How do lymphocytes make the decision to launch an attack or act otherwise? Researchers from the Weizmann Institute of Science were interested in answering this question and more, using a combination of two technologies to answer questions long asked about how cells send signals and make decisions.
The new combination of technologies can manipulate and understand cause and effect with the upmost precision and speed. “A single experiment with this method may be equal to thousands of experiments conducted using previous approaches,” the scientists said.
Researchers started with CRISPR gene editing technology, which was first discovered in bacteria. The microbes were found to be using it for their own protection against viruses, essentially “cutting and pasting” viral DNA into their own genomes so they would recognize their foes when they encountered them more than once.
Study leader Ido Amit, PhD and his lab have been working on the development of single-cell RNA sequencing, the second piece to the puzzle. This form of genomic profiling involves sequencing messenger RNA molecules from each individual cell. Messenger RNA sequences provide clues as to the cell’s activity in a certain tissue. Amit and his lab combined their RNA sequencing technology with known CRISPR techniques to discover unique cell functions in groups of cells, a combination with Amit called “a new molecular microscope.”
The discovery of novel cell variations showed Amid and his team how and why immune cells of the same type sometimes function differently depending on what tissue they were found in. The new technology allowed the team of scientists to make changes as well as observations, with one gene change able to make a monumental difference in a cell’s function.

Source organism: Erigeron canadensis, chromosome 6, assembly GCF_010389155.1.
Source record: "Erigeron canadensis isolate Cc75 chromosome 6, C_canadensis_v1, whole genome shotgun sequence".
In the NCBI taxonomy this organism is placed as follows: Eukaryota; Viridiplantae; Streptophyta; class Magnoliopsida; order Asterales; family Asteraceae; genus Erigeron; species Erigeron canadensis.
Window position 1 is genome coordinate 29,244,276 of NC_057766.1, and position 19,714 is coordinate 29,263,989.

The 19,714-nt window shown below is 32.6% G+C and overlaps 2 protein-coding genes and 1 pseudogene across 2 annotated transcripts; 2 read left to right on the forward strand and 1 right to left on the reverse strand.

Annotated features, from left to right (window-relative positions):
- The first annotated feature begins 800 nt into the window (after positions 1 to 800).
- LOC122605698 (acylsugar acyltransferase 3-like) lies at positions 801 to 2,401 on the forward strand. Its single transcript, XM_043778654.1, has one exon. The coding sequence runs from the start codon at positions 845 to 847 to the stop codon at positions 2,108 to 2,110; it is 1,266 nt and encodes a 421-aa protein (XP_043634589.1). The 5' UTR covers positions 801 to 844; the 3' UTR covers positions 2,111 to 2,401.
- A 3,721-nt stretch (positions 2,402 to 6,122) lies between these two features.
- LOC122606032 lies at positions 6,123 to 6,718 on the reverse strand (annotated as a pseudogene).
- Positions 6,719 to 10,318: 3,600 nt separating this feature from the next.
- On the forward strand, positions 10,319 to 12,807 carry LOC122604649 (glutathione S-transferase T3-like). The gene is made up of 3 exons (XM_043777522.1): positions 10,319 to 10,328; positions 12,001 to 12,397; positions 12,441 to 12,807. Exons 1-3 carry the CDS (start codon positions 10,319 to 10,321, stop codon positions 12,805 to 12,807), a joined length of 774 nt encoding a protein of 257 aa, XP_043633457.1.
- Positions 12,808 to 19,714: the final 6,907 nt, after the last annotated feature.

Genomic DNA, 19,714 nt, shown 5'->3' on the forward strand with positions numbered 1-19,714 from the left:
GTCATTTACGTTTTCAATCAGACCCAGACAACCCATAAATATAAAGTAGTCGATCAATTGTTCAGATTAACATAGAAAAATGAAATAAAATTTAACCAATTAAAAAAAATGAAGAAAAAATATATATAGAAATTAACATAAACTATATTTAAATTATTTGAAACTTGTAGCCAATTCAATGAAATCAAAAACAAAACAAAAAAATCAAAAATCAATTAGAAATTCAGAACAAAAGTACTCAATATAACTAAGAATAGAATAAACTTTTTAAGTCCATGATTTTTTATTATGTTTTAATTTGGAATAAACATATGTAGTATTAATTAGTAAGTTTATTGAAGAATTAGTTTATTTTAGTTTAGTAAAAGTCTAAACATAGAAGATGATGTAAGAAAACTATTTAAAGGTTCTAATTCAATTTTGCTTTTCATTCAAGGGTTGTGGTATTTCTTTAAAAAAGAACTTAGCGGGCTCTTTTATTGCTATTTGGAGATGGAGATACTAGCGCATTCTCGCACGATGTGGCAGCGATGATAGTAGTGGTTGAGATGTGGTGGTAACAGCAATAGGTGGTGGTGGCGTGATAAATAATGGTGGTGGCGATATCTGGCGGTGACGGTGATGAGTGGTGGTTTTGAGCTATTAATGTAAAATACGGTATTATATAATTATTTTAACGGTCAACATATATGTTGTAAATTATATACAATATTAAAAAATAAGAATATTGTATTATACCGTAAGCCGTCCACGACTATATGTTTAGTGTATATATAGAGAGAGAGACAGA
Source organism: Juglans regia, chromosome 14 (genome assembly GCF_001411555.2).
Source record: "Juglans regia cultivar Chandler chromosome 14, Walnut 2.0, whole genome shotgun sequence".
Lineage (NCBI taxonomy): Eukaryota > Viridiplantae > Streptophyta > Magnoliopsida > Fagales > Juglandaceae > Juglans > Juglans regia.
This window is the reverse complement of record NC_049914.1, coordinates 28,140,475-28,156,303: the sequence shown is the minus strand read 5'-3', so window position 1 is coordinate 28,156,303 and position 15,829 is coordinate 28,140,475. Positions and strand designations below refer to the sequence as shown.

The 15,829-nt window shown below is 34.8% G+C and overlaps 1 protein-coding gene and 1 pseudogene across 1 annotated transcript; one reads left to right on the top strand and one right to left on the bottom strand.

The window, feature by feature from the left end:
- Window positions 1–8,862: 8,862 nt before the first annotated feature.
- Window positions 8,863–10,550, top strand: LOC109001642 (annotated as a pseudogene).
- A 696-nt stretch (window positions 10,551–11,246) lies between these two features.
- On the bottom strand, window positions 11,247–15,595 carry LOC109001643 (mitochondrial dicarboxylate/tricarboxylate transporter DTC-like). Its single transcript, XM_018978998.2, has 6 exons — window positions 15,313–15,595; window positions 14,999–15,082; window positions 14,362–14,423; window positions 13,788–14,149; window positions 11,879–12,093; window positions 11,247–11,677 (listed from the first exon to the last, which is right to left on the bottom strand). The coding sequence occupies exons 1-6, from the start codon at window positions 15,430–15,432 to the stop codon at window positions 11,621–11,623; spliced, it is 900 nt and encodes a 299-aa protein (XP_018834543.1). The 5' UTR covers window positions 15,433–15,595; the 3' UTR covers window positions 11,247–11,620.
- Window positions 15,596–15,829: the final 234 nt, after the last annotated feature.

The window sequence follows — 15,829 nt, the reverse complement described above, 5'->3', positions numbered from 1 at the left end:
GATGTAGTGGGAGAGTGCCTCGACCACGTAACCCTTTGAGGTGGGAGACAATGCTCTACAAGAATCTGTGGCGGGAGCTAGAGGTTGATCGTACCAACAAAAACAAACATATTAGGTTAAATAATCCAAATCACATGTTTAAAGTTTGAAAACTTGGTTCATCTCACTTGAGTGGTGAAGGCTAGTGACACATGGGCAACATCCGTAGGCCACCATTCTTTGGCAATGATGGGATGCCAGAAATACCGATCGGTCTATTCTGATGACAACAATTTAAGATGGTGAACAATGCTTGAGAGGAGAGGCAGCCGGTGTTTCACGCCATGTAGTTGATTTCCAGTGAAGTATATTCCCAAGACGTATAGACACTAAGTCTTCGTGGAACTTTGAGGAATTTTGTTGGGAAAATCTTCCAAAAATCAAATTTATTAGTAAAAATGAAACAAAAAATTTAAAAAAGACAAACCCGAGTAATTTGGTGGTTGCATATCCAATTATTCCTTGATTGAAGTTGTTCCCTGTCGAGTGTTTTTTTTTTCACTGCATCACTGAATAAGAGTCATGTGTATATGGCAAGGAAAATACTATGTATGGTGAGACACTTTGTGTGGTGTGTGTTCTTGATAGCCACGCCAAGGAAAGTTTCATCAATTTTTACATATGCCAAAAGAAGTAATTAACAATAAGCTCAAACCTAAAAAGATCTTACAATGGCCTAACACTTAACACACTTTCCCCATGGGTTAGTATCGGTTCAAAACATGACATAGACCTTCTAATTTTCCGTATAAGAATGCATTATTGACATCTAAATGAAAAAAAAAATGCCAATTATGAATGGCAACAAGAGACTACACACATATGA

“By linking cells with similar behaviors, something like the algorithms Netflix uses to group people who like similar movies, we were able to identify previously unrated functions for many genes,” said leading author Assaf Weiner, who designed the algorithms used in their studies.
They tested their technology in mice immune cells, studying their activity as they dealt with pathogenic invasions. Like looking under the hood of a car to understand how the engine works, scientists could observe immune cell activity and contemplate making changes to either modify or improve the cells’ activity.
Based on their findings and past studies, Amit and his team believed that neither CRISPR nor single-cell RNA sequencing on its own could have produced the results that they did in their study.
The findings from their study were published in the journal Cell.
Source: Weizmann Institute of Science